By Hank Daniszewski, The London Free Press
Proven lifesavers, they’re easy to use, low-maintenance, can fit in a backpack and only cost about $2,100.
They even talk to you, with an automated voice telling you how to use them.
But Southwestern Ontario’s largest school board is lagging well behind most neighbouring boards in the region when it comes to equipping its schools with defibrillators, medical devices used to revive heart-attack victims.
Only seven of the Thames Valley District school board’s 130 elementary schools and nine out of 27 high schools in the London-based board have the devices, known as automated external defibrillators, or AEDs.
Now, with civic and provincial politicians urging it to act, the Thames board is feeling the heat.
The latest call for the board to embrace the technology has come from area MPP Jeff Yurek, the opposition health critic at Queen’s Park. He’s posted a public letter to Thames board chairperson Matt Reid, urging the school district to get moving on a policy to install AEDs in all schools.
“The inaction by the school board has created a gap in the safety for our children,” Yurek, the Progressive Conservative MPP for Elgin-Middlesex-London, says in the letter.
Yurek introduced a private member’s bill in the legislature that led to the passing in 2015 of Ryan’s Law that allows students with asthma to carry their inhalers in school. The move followed the death
of a 12-year-old asthmatic boy, Ryan Gibbons, who succumbed to an apparent attack at an elementary school in Staffordville in Elgin County, unable to get to his breath-restoring inhaler.
Yurek said he hopes the Education Ministry and school boards will take the lead on defibrillators. He isn’t planning a private bill to require AEDs in all schools — yet.
“That may be next step. Other boards have taken action on AEDs and Thames Valley may be behind the curve on this,” he said.
In the wider London area, the situation is a patchwork quilt in the region’s six school boards.
None appear to have passed formal policies to buy and install the AEDs, but some have been much more active in working with donors.
The Avon Maitland, Lambton Kent and Huron-Perth district school boards have AEDs in all their schools, mainly donated by outside agencies.
The London District Catholic school board has AEDs in 45 out of its 55 schools.
The St. Clair Catholic District school board has AEDs in both of its high schools but in only two of 26 elementary schools
Ontario’s Education Ministry is taking a hands-off approach, saying the installation of defibrillators is up to individual boards.
“School boards are responsible for developing their own policies and procedures, and for developing and implementing school health and safety policies and initiatives,” said ministry spokesperson Heather Irwin.
Jay Loosely, who heads education programs for Middlesex London EMS, the area paramedic service, said many school boards and municipalities took advantage of a government program, know as PAD, that was delivered through the Heart and Stroke Foundation and funded AED installation in public spaces such as arenas and schools.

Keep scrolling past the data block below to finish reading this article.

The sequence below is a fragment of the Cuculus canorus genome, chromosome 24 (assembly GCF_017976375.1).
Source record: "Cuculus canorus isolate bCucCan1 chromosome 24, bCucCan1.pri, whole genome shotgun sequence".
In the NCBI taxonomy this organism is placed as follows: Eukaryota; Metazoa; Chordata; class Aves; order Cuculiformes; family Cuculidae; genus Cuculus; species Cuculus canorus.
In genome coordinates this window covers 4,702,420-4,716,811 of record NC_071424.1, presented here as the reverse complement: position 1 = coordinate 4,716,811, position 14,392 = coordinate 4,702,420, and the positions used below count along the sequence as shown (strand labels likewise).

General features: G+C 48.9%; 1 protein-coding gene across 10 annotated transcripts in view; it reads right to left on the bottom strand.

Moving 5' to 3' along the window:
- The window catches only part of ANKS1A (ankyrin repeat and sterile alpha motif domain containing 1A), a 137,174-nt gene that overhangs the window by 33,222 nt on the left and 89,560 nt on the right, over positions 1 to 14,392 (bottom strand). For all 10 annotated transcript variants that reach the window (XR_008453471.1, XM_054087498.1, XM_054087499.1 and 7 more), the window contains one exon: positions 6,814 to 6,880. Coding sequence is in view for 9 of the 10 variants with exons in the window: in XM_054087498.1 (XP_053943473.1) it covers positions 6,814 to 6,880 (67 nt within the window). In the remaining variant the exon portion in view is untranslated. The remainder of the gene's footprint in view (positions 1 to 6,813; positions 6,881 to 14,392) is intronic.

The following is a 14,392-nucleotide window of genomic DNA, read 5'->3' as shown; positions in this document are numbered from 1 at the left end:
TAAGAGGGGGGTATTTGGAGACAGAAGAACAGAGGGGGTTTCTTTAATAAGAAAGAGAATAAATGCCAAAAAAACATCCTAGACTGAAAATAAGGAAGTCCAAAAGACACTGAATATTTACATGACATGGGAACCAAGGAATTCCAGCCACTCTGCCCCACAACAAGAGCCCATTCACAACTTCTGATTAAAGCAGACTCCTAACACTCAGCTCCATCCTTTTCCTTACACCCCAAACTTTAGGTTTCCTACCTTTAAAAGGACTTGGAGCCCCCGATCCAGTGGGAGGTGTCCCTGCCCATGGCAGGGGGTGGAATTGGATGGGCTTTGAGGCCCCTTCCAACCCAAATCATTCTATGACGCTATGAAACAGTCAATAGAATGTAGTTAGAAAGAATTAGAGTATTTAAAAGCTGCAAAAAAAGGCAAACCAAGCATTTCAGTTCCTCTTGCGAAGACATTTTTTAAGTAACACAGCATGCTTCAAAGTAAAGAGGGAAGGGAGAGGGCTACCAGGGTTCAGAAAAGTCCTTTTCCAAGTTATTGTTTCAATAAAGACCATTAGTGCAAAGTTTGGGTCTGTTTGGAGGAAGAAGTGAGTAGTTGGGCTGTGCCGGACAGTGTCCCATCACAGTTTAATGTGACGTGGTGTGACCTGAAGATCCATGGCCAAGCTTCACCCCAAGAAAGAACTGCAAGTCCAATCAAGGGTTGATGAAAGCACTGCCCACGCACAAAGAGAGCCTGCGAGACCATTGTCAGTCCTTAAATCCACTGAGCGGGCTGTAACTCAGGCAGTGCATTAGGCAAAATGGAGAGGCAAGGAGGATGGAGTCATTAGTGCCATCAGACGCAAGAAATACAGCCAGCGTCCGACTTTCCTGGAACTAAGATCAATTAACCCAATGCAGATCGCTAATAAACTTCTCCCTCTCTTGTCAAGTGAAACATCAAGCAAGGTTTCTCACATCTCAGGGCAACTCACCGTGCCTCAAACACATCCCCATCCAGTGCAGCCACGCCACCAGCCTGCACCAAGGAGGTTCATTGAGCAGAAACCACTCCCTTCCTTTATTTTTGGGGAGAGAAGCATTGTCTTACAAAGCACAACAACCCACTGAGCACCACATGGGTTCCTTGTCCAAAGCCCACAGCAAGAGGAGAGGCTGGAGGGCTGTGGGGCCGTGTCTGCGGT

Loosely said the London District Catholic board took part, but the Thames Valley board did not.
Middlesex-London EMS helps schools and other facilities install and maintain the AED units, although Loosley said maintenance and training needs are minimal.
Last year, in the Middlesex-London area, the AEDs were used 10 times though none at a school.
In eight of the 10 cases, the patient was revived.
The AEDs distributed by the EMS only require periodic checks and the replacement of the battery and chest pads every two years at a cost of $120.
Heart attacks among school children may be rare, Loosely said, but school gyms are routinely used for community sports and events.
“They should be everywhere,” he said of the devices. “They should be as accessible as fire extinguishers.”
The Ontario Federation of Home and School Associations passed a motion in 2015 asking the provincial government for a law making AEDs mandatory in public buildings, including schools.
Reid said he doesn’t know why the Thames Valley board didn’t participate in the Ontario PAD program.
He said the board is open to donations, but has to ensure all the AEDs are quality units that operate in the same way, and that training and maintenance programs are in place.
Municipal councils in Thames Centre and Zorra Township have passed motions urging the Thames Valley board and all school boards to develop policies to install AEDs in all schools as soon as possible.
Similar motions are expected to come up before the Middlesex Centre and Woodstock councils.
The push by politicians came after a principal in West Nissouri elementary school, in Thorndale, near London, declined a donation to buy an AED for the school.
The donor, Connor Aarts, was a witness when 15-year-old Andrew Stoddart collapsed while playing soccer at a field next to A.J. Baker public school in Kintore, west of Woodstock.
Stoddart received CPR from spectators, but later died in hospital.
Thames Valley superintendent Lynne Griffith-Jones said the donation from Aarts wasn’t large enough to buy an AED, and the principal had to approach the home and school association for the rest.
She said the association at West Nissouri has agreed to pay for an AED, and it should be installed in a few days.
The board passed a motion last year to develop a policy on AED installation, which will come before a board committee in March.
Since 2009 the board has had an internal policy that it’s up to parent groups to fund and request the installation of an AED in a school.
Reid said the controversy over the West Nissouri donation has helped focus attention and improved communication.
“This has brought clarity and everyone understands the position of the board,” he said.